Lessons Learned from a Course-base Undergraduate Research Experience on the Ecological Impacts of Microplastic Pollution in Estuaries with Contrasting Levels of Urbanization

Rebecca G Asch, East Carolina University, Greenville, NC, United States and Heather Vance-Chalcraft, East Carolina University, Department of Biology, Greenville, NC, United States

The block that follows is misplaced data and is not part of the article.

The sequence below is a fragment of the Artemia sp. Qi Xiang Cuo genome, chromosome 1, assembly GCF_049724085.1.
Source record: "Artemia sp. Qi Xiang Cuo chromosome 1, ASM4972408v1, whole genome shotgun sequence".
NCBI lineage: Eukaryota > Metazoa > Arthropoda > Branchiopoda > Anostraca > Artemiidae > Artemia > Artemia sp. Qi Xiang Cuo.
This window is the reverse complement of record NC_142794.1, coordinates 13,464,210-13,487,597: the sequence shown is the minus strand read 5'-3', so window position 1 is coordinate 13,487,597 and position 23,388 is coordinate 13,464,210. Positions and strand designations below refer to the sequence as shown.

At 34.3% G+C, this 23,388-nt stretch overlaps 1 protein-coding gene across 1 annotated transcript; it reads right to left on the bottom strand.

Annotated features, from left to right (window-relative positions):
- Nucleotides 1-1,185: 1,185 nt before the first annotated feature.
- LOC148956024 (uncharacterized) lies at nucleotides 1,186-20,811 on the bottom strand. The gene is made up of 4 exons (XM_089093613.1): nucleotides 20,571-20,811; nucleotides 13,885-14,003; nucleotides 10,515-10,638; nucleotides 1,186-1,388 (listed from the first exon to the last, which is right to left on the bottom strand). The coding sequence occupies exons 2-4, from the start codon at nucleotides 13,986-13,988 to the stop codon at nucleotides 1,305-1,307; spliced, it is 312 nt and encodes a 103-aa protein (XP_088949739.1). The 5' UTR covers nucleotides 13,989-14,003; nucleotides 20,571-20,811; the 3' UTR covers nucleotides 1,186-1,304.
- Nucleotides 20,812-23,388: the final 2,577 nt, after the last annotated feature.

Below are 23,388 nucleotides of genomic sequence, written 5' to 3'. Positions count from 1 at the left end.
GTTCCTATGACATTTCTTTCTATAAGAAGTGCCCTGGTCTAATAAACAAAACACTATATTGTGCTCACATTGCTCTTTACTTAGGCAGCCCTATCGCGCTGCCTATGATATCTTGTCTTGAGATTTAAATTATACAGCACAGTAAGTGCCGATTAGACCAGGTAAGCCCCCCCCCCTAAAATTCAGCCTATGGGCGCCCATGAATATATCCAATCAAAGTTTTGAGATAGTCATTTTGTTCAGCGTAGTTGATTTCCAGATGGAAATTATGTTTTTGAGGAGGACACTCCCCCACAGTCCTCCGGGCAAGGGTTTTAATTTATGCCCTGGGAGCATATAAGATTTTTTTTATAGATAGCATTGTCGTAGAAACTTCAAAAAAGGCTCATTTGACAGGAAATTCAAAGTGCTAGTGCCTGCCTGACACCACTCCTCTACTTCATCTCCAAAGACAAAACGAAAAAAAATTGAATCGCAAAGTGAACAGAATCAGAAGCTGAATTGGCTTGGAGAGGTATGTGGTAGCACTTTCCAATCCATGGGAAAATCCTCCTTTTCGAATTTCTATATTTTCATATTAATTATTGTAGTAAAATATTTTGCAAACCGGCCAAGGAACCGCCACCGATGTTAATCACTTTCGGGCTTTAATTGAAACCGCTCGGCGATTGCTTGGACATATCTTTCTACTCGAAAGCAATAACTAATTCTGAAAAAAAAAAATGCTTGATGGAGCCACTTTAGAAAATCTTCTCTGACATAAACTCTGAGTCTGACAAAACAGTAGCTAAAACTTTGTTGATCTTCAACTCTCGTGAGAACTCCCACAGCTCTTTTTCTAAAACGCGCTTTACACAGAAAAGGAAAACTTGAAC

Estuaries play a central role in marine plastic pollution as an entry point for debris into the ocean. Estuaries can also be monitored with minimal travel, making them accessible sites for Course-based Undergraduate Research Experiences (CUREs). During Fall 2018 and Spring 2020, a CURE was developed and revised at East Carolina University for upper-division undergraduate, biology majors that compared the concentration of microplastic particles at the mouths of the Neuse and Pamlico Rivers in North Carolina. These rivers were selected due to contrasting urbanization in their watersheds. During fieldtrips, students sampled water quality parameters, neustonic mesozooplankton, benthic macrofauna, and demersal fishes. Samples were analyzed to assess whether the size distribution of microplastic particles overlapped with that of planktonic and benthic organisms, which could affect pathways through which plastic enters the food web. Students also quantified microplastic ingestion among fishes. For final projects, students created poster presentations for an undergraduate research symposium and designed K-12 lesson plans for local schools. Compared to an accompanying lecture class, there were a higher percent of white male students with prior research experience in the CURE, suggesting that upper-division CUREs may not always contribute towards increasing STEM diversity. However, compared to the lecture class, students in the CURE achieved slightly higher and more uniform scores on an abbreviated version of the Test of Science Literacy Skills (TOSLS), suggesting that the CURE served to even the playing field across students from different backgrounds. Other lessons learned include: 1) training cruises familiarize students with sampling methods; 2) simplified and standardized protocols for identifying taxa are needed; 3) it is imperative to prepare for medical emergencies; 4) flexibility is needed, especially when natural disasters, such as Hurricane Florence, strike.